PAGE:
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Uncle Sam wants you to do better in economics. Universities awarded 16,141 economics degrees last year at 272 colleges & universities which is up 40%

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Presentation on theme: "Uncle Sam wants you to do better in economics. Universities awarded 16,141 economics degrees last year at 272 colleges & universities which is up 40%"— Presentation transcript:

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2 Uncle Sam wants you to do better in economics.

3 Universities awarded 16,141 economics degrees last year at 272 colleges & universities which is up 40% in five years. There has been a clear explosion of economics as a major, particularly at the top colleges. Universities awarded 16,141 economics degrees last year at 272 colleges & universities which is up 40% in five years. There has been a clear explosion of economics as a major, particularly at the top colleges. Econ, Econ, Econ, Econ, I want to major in Econ. WSJ 2006 Economics At New York University, the economics major has doubled in 10 years. At 800, it is now the most popular major. Economics is also the number one major at Harvard (964 students), Columbia (up 67% in 5 years), Stanford, Penn, Princeton, Chicago (24% of graduating class), & 2 nd at Brown, Yale, and University of California at Berkeley. At New York University, the economics major has doubled in 10 years. At 800, it is now the most popular major. Economics is also the number one major at Harvard (964 students), Columbia (up 67% in 5 years), Stanford, Penn, Princeton, Chicago (24% of graduating class), & 2 nd at Brown, Yale, and University of California at Berkeley. The increase in the numbers is the result of many students seeing The increase in the numbers is the result of many students seeing economics as the best vehicle promising good pay & se curity. economics as the best vehicle promising good pay & se curity. Students realize that understanding economics has become a Students realize that understanding economics has become a fundamental necessity of life. Economics rising popularity is fundamental necessity of life. Economics rising popularity is even global. Econ majors in Poland have doubled in 6 years. even global. Econ majors in Poland have doubled in 6 years. In Russia, econ majors have jumped from 18% of students to 31%. The chairman of the economics department at London School of Economics says economics popularity is at an all time high. In Russia, econ majors have jumped from 18% of students to 31%. The chairman of the economics department at London School of Economics says economics popularity is at an all time high. [up 40%]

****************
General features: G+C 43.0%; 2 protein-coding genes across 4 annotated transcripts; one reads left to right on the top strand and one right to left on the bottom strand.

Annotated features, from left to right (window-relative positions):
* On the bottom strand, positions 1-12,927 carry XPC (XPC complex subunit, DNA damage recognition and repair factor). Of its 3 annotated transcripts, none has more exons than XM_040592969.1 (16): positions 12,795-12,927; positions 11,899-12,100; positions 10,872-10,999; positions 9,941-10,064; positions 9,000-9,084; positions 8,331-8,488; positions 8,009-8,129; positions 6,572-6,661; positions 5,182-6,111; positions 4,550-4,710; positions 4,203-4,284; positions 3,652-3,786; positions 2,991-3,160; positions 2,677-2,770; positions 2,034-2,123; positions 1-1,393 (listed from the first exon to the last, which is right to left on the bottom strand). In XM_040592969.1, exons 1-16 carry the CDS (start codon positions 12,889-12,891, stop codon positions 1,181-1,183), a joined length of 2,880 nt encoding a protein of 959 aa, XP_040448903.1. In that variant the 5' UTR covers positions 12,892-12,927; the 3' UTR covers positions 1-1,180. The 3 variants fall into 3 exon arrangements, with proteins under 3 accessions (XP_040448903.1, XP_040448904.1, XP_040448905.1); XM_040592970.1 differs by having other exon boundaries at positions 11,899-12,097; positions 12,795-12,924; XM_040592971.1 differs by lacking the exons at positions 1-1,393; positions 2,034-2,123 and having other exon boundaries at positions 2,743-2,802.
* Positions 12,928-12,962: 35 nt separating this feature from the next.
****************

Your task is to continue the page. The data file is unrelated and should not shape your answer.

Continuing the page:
4 1.Computer Engineering $104,000 2.Economics$97,800 3. 3.Electrical Engineering$96,100 4. 4.Computer Science $94,000 5.Mechanical Engineering$88,100 6. 6.Finance$84,400 7. 7.Mathematics$82,200 8.Civil Engineering$81,700 9.Nurse Practitioner$81,300 10. Political Science$74,400 11. Marketing$72,300 12. Accounting$72,500 13. History$68,000 14. Physical Therapist$66,000 15. Business Management$64,900 16. Communications$64,300 17. English$62,300 18. Biology$60,000 19. Sociology$55,900 20. Graphic Designs$54,700 21. Psychology$54,000 22. Criminal Justice$53,400 Econ,Econ Payscale.com